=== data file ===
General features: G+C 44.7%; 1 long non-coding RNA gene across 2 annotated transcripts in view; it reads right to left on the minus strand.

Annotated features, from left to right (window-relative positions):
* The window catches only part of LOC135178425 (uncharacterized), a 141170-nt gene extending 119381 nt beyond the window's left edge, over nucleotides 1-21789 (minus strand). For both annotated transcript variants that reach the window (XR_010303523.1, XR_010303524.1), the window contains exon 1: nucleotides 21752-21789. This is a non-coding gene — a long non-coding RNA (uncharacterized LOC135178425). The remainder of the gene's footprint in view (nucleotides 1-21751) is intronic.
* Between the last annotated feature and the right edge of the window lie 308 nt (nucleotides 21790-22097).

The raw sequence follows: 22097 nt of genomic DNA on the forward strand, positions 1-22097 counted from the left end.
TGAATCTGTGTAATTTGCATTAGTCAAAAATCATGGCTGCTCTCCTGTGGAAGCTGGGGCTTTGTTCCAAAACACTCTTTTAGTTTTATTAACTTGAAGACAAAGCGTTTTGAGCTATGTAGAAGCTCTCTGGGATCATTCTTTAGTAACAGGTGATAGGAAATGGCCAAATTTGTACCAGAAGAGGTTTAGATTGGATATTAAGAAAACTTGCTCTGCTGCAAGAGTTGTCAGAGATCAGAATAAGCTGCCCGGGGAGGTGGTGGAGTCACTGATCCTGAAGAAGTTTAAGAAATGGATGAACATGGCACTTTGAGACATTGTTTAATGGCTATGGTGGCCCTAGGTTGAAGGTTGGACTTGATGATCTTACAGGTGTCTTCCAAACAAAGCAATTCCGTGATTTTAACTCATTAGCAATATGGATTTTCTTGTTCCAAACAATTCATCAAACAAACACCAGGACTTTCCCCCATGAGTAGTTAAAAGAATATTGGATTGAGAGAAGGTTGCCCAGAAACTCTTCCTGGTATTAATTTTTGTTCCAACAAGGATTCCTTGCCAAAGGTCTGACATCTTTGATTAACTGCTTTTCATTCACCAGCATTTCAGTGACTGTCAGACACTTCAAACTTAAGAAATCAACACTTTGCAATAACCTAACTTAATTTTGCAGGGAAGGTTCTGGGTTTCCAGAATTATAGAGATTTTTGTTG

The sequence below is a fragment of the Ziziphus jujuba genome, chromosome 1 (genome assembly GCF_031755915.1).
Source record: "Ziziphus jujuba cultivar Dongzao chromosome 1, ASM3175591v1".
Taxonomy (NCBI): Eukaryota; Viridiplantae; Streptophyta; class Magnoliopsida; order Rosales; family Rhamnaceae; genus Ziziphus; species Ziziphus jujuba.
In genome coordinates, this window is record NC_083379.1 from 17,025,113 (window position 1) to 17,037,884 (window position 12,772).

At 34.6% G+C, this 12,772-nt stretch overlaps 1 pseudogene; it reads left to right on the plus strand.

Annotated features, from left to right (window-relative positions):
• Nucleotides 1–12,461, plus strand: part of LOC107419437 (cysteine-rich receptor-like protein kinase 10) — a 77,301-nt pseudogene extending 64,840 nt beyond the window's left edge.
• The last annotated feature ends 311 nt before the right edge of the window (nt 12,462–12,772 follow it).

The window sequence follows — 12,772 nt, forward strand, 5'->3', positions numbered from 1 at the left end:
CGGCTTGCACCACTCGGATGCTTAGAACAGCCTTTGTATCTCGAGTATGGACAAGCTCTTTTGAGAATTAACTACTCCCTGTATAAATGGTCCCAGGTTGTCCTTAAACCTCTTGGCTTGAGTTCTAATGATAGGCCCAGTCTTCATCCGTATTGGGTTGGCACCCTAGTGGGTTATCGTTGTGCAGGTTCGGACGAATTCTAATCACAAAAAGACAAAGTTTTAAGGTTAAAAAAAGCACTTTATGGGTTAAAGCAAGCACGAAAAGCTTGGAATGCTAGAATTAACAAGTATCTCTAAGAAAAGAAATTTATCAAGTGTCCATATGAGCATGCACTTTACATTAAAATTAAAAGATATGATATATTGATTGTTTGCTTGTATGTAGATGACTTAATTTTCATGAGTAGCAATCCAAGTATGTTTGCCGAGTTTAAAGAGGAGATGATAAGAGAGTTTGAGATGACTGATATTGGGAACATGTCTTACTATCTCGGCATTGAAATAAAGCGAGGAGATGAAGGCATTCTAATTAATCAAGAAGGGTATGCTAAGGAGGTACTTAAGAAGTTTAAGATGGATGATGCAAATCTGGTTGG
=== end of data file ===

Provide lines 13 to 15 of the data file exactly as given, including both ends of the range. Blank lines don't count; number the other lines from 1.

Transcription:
• Nucleotides 1–12,461, plus strand: part of LOC107419437 (cysteine-rich receptor-like protein kinase 10) — a 77,301-nt pseudogene extending 64,840 nt beyond the window's left edge.
• The last annotated feature ends 311 nt before the right edge of the window (nt 12,462–12,772 follow it).

The window sequence follows — 12,772 nt, forward strand, 5'->3', positions numbered from 1 at the left end: